To account for this surprising finding, Tsai hypothesizes that it is normal and adaptive for groups adjusting to another culture to break some ties with some individuals in order to form ties with other individuals. In the case of these children, the severed ties were with
parents and the new emotional bonds were with peers. In their everyday lives, the children found the cultural information of their peers more relevant, not that of their parents, so they adjusted and functioned in the new culture by aligning themselves with peers. Indeed, Tsai found in a follow-up study that children who felt more American, although less close to their parents, also felt closer to peers than other groups. In the future, Tsai may conduct longitudinal studies to chart how parent-child relationships change over time and to discover whether, given
time, children re-form close bonds with their parents.
•       •      •
Being like Jeanne Tsai, a child of
immigrant parents, I was naturally very interested in the effects of acculturation on family dynamics. It was satisfying to find my own experiences and feelings reflected in Tsai’s research, for my family relationships were also affected by the conflict I felt in acclimating to this new
environment. Tsai’s research can help me understand strains and conflicts in
immigrant families, including my own and others I encounter.

On a visit to Bing, Dr. Jeanne L. Tsai, assistant professor of psychology at Stanford, explained her study of how acculturation affects parent-child relationships. Specifically, how do children from Asian immigrant families adjust to their American environment while being raised by parents whose values and beliefs may differ from those of most Americans? Tsai collected data from children with Chinese, American, and European backgrounds. She found that Chinese American youths who felt more Chinese than American were emotionally closer to their parents than those who felt more American. Conversely, Chinese American youths who felt less close to their parents also felt closer to their peers.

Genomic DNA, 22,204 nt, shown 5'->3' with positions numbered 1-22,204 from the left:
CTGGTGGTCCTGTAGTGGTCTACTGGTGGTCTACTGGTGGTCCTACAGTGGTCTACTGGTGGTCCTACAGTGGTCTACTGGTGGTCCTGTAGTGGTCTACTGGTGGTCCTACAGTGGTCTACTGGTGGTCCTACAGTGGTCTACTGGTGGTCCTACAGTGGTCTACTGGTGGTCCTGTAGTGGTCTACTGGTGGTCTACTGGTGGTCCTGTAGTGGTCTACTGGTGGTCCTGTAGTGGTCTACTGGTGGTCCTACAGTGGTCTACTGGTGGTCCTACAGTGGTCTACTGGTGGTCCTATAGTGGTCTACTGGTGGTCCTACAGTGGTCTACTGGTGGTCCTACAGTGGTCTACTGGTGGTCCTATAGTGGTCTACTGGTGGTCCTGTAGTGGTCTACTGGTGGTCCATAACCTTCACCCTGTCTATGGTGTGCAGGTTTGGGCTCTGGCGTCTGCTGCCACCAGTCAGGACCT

Little research looks at how acculturation might influence the relationship between parents and children, despite the increasing number of immigrant families in the United States. In the year 2000, 8.6 percent of US family households (9.05 million households) included a foreign-born member, usually a parent or other adult, and 16 percent of children were being raised in such households. Often in these families, the parents are oriented toward maintaining their ethnic culture in the home, while the children are oriented toward understanding and functioning in the culture outside the home. Not surprisingly, these differences can result in conflict between the generations.